In a wise change of mind, the police last Thursday not only allowed a rally planned by the #BringBackOurGirls movement, but provided escort as the protesters made their way to the Presidential Villa to deliver their message of frustration to the president. The FCT police authorities had threatened to stop the demonstrating women activists, who accuse the government of not doing enough to rescue 276 Chibok, Borno State, schoolgirls abducted by Boko Haram insurgents on April 14, from reaching their destination.
The police action contrasted with the conduct of its officers during earlier encounters with the same activist movement in Abuja, Kaduna and Lokoja. While the activists gathered to hold a peaceful demonstration earlier at the Unity Park, Abuja, a large detachment of armed policemen arrived to seal off the venue and stop the event from taking place, dispersing the conveners. According to the police at the time, they had "orders from above" to take the action and prevent further demonstrations at that location over the abducted girls. Similar protests in Kaduna were stopped by police who deployed anti-riot personnel and armoured cars at the Murtala Mohamed Square in a show of determination to stop any rally from taking place. In Lokoja, the police actually informed the conveners in writing, citing the security situation in the country, to decline approval for a proposed rally.
This mixed response reflects the ambivalence on the part of the police on how to handle such peaceful demonstrations over a cause that has gained worldwide recognition. Such confusion is also coloured by the government's own attitude towards those clamouring for it to be much more engaged in the matter of the girls' abduction than it has demonstrated so far.
But the police must recognise the right of people to peaceful assembly, and provide security where the need arises. The activists - as affected and concerned parents themselves- were within the bounds of the laws in mobilizing public interest in the Chibok girls' unfortunate saga.
It is partly due to their effort that corresponding rallies have taken place in practically every capital city in the world. It is not surprising that their action, along with civil society organisations and sections of the media, helped to galvanize and consolidate the ongoing international campaign, including offers of military assistance by several national governments, to assist the country rescue the girls and overcome the Boko Haram challenge. The rallies cannot therefore by any stretch of the imagination be considered questionable and target of police storm troopers. That is why the change of mind by the FCT police is a step in the right direction and should be a model for the entire country.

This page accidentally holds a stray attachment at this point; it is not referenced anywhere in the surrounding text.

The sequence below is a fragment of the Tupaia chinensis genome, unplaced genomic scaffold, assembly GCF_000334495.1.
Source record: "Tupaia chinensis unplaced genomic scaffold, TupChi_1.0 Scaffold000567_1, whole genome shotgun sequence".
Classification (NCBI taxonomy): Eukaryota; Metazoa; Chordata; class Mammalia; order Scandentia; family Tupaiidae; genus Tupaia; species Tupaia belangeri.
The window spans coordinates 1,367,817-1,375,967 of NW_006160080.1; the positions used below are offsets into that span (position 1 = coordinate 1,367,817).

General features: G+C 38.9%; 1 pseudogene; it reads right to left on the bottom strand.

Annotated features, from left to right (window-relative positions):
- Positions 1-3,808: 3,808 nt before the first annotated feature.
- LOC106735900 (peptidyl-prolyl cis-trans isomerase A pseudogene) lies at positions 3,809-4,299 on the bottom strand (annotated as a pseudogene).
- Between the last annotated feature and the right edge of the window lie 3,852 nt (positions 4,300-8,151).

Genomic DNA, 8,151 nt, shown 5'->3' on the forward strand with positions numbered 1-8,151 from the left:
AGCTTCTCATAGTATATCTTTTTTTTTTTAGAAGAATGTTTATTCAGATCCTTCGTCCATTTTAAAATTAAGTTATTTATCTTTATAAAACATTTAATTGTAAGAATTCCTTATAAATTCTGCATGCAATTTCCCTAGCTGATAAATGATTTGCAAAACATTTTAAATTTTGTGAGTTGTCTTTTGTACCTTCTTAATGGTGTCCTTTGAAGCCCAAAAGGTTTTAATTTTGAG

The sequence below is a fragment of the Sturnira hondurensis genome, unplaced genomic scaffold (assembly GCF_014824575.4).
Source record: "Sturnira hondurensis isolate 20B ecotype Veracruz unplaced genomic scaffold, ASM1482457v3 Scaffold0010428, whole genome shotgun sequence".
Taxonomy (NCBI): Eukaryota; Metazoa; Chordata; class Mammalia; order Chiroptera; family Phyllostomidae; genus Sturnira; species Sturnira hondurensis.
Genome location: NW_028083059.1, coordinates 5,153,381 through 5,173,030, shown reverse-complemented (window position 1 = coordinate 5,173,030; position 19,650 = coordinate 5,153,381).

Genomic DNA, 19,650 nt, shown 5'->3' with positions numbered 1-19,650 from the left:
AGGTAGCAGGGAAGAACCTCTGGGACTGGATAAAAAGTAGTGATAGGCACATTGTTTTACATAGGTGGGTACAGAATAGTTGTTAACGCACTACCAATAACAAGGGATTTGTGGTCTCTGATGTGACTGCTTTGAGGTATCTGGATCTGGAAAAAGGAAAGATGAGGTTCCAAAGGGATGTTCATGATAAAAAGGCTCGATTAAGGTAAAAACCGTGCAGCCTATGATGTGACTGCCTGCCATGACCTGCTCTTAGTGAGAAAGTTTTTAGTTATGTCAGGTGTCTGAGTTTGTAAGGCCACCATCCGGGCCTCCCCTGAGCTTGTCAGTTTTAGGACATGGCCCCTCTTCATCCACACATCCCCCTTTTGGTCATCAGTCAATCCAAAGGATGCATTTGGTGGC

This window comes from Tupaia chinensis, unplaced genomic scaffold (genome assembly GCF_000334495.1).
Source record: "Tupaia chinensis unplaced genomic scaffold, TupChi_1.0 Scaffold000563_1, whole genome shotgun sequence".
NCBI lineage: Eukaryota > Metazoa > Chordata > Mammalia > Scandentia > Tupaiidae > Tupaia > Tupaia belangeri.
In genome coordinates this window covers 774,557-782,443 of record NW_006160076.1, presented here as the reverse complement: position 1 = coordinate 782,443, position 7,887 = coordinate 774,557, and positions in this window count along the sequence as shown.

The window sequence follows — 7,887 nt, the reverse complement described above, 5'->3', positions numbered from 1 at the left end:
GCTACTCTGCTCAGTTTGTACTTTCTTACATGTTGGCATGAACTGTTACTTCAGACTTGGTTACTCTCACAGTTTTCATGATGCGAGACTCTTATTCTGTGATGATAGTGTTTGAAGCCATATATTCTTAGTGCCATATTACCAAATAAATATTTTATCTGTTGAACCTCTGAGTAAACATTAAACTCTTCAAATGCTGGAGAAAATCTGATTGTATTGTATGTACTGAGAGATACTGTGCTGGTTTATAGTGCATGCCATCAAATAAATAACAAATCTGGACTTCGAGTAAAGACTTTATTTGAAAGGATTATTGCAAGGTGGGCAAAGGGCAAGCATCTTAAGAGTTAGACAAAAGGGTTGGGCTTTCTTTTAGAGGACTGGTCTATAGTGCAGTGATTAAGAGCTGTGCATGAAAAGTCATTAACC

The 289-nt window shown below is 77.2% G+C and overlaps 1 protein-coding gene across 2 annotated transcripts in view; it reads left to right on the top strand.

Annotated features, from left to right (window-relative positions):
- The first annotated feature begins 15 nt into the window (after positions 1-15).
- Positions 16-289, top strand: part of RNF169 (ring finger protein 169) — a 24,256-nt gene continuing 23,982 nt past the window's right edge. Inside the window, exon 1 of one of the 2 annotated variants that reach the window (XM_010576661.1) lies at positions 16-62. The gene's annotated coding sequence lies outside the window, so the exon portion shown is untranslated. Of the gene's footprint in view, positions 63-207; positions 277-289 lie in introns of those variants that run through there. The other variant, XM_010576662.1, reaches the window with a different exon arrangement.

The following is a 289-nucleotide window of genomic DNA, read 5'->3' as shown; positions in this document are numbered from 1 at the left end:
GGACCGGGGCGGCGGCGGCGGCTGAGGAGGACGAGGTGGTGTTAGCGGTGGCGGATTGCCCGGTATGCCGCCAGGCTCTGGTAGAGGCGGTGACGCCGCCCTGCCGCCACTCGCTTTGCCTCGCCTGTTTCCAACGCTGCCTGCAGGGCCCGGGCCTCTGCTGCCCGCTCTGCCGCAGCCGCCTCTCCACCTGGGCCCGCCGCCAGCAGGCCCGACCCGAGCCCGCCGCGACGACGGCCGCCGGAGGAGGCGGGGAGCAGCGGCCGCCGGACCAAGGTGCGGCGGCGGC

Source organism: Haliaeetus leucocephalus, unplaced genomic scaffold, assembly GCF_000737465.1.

Among the many lessons from the police stance on public rallies over the #BringBackOurGirls campaign is the continuing resort by security agencies to arrogate to themselves unfounded powers to decide when and where members of the public can express the desire to speak out or assemble on any matter of public interest. Government should not be carried away by the drama of the protest, but rather focus on the causes.
The point has been established many times from legal perspectives that the right of members of the public to assemble freely, as enshrined in Section 40 of Nigeria's Constitution, and in the African Charter of Human Rights, to which Nigeria is a signatory, is inviolable. This fact also enjoys copious complement in judicial rulings by appropriate courts of competence jurisdiction, including the Supreme Court of Nigeria.
The police often flash the provisions of the Public Order Act (Cap 382) Laws of the Federal Republic of Nigeria to respond to requests or plans by members of the public to hold rallies, although the courts have ruled that law to be inconsistent with provisions of the Constitution and therefore inapplicable. This is the message that the police authorities need to internalise as they come to grips with the aftermath of Chibok girls' abduction, and as another election cycle approaches.